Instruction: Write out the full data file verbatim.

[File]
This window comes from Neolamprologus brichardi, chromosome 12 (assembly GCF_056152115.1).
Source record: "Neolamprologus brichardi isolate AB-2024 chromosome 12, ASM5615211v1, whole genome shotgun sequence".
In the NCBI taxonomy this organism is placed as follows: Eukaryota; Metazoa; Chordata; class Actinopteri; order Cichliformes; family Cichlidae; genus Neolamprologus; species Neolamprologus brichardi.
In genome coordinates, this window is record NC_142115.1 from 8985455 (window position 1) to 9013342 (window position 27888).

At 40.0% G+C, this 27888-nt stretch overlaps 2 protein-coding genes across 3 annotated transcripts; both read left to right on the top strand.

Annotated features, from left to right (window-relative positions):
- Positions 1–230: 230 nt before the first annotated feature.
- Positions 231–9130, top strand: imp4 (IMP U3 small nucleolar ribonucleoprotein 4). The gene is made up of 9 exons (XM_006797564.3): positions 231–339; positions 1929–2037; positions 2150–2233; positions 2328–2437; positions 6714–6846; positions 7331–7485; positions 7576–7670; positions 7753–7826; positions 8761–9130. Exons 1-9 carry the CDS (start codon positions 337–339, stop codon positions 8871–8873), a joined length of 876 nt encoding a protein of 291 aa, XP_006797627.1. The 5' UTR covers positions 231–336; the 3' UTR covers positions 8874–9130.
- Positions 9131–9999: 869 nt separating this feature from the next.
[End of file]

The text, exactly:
This window comes from Neolamprologus brichardi, chromosome 12 (assembly GCF_056152115.1).
Source record: "Neolamprologus brichardi isolate AB-2024 chromosome 12, ASM5615211v1, whole genome shotgun sequence".
In the NCBI taxonomy this organism is placed as follows: Eukaryota; Metazoa; Chordata; class Actinopteri; order Cichliformes; family Cichlidae; genus Neolamprologus; species Neolamprologus brichardi.
In genome coordinates, this window is record NC_142115.1 from 8985455 (window position 1) to 9013342 (window position 27888).

At 40.0% G+C, this 27888-nt stretch overlaps 2 protein-coding genes across 3 annotated transcripts; both read left to right on the top strand.

Annotated features, from left to right (window-relative positions):
- Positions 1–230: 230 nt before the first annotated feature.
- Positions 231–9130, top strand: imp4 (IMP U3 small nucleolar ribonucleoprotein 4). The gene is made up of 9 exons (XM_006797564.3): positions 231–339; positions 1929–2037; positions 2150–2233; positions 2328–2437; positions 6714–6846; positions 7331–7485; positions 7576–7670; positions 7753–7826; positions 8761–9130. Exons 1-9 carry the CDS (start codon positions 337–339, stop codon positions 8871–8873), a joined length of 876 nt encoding a protein of 291 aa, XP_006797627.1. The 5' UTR covers positions 231–336; the 3' UTR covers positions 8874–9130.
- Positions 9131–9999: 869 nt separating this feature from the next.